- Carlo Goldoni
Carlo Goldoni was born at Venice in 1707. From his earliest years he appears to have been interested in the theater: his toys were puppets and his books, plays. It is said that at the age of eight he attempted to write a play. The boy's father placed him under the care of the philosopher Caldini at Rimini, but the youth soon ran away with a company of strolling players and came to Venice. There he began to study law; he continued his studies at Pavia, though he relates in his Memoirs that a considerable part of his time was spent in reading Greek and Latin comedies. He had already begun writing at this time, and, as a result of a libel in which he ridiculed certain families of Pavia, he was forced to leave the city. He continued his law studies at Udine, and eventually took his degree at Modena. He was employed as law clerk at Chioggia and Feltre, after which he returned to his native city and began practicing. But his true vocation was the theater, and he made his bow with a tragedy, AMALASUNTA, produced at Milan, but this was a failure. His next play, BELISARIO, written in 1734, succeeded. He wrote other tragedies for a time, but he was not long in discovering that his bent was for comedy. He had come to realize that the Italian stage needed reforming, and adopting Molière as his model, he went to work in earnest, and in 1738 produced his first real comedy, L'UMO DI MONDO. During his many wanderings and adventures in Italy, he was constantly at work, and when, at Leghorn, he became acquainted with the manager Medebac, he determined to pursue the profession of playwriting in order to make a living. He was employed by Medebac to write plays for his theater in Venice. He worked for other managers, and produced during his stay in that city some of his most characteristic works. In 1761 he went to Paris, where he continued to write. Among the plays which he wrote in French, the most successful was LE BOURRU BIENFAISANT, produced on the occasion of the marriage of Louis XVI and Marie Antoinette in 1771. He enjoyed considerable popularity in France, and when he retired to Versailles the King gave him a pension. But when the Revolution broke out, he was deprived of it. The day after his death, however, the Convention voted to restore the pension. He died in 1793.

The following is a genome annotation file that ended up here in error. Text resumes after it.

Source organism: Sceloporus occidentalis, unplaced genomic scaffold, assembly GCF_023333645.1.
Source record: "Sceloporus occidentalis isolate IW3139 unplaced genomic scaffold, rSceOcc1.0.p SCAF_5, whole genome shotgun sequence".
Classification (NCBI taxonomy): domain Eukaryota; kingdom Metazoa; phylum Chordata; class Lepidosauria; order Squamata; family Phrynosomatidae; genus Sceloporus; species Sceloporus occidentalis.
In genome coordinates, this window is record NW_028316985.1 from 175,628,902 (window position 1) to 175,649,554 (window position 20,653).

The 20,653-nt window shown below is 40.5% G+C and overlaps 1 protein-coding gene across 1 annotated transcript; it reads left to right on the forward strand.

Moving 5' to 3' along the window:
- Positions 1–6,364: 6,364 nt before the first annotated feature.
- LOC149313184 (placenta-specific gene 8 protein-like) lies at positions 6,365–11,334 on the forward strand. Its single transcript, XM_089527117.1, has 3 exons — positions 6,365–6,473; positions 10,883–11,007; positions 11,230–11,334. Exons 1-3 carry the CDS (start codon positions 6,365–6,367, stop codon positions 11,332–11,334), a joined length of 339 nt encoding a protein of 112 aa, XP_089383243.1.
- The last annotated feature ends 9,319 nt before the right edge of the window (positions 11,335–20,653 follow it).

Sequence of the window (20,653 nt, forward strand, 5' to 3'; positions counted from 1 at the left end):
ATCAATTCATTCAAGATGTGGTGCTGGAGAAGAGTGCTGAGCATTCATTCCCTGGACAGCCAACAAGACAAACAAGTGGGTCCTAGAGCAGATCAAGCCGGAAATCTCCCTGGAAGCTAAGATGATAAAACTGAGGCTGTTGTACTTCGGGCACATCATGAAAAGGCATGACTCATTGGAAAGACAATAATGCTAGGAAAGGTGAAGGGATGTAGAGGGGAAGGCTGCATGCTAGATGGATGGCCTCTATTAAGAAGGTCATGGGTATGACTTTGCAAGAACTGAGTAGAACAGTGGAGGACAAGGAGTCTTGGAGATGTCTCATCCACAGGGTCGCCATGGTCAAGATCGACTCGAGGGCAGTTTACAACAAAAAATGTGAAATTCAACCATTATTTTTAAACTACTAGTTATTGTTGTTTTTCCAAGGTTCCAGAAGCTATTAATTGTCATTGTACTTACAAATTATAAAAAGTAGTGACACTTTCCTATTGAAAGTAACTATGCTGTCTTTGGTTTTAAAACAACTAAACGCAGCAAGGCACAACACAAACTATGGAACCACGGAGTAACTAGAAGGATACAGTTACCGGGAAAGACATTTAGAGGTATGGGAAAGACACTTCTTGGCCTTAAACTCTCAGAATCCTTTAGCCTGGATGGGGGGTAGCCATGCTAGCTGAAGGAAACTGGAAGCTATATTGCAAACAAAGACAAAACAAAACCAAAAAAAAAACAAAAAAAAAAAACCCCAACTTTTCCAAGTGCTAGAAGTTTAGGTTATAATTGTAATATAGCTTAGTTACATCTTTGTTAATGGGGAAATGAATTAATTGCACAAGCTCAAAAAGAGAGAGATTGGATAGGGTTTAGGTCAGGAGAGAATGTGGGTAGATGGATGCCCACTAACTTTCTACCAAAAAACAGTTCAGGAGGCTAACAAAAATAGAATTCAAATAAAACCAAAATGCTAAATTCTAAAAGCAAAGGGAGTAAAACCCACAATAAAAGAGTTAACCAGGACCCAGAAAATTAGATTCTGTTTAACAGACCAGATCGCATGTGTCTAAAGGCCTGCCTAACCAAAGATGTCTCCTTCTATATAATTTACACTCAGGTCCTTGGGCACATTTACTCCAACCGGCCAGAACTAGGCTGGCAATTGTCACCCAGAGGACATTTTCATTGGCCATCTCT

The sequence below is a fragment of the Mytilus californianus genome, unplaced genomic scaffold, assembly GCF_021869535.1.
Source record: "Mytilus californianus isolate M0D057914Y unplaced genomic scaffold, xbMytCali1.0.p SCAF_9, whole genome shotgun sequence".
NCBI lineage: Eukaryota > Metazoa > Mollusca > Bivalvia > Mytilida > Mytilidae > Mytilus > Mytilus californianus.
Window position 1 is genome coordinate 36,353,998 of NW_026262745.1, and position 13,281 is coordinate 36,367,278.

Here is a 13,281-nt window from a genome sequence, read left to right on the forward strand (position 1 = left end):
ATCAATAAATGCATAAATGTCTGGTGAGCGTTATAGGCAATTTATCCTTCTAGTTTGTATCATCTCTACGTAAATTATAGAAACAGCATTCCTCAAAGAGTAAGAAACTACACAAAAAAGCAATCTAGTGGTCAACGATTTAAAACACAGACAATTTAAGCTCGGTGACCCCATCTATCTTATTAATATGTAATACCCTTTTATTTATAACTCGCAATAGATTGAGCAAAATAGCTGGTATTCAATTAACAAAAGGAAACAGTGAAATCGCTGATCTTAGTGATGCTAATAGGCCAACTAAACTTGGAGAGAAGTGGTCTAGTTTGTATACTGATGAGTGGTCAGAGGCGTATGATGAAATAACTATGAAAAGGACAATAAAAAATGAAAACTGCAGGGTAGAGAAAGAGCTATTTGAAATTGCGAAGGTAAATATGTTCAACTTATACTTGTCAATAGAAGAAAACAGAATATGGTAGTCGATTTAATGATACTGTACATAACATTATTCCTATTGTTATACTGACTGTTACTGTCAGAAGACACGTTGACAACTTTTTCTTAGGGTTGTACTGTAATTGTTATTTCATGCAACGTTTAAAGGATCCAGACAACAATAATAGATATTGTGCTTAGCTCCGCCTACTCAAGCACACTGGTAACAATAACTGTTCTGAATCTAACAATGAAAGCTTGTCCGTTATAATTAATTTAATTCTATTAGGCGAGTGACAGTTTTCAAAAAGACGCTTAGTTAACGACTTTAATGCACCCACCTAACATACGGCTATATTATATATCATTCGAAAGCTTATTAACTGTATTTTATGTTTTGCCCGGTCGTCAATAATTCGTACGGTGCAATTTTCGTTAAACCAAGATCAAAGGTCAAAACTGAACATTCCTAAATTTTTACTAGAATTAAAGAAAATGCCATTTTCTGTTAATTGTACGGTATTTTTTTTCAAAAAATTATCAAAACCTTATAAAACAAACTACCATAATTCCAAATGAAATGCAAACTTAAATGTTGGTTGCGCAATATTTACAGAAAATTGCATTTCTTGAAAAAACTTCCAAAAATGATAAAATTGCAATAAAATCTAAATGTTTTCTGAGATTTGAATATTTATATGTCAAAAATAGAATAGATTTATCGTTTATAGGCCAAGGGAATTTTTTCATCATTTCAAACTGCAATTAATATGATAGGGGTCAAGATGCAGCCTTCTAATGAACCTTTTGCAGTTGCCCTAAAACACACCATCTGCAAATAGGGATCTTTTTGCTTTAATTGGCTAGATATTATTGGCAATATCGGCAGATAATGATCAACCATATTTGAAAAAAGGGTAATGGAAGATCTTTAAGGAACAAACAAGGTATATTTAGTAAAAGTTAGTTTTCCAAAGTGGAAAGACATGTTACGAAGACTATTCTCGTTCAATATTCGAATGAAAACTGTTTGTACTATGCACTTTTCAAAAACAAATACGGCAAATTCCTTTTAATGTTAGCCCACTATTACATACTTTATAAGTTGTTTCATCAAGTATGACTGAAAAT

- Constance Congdon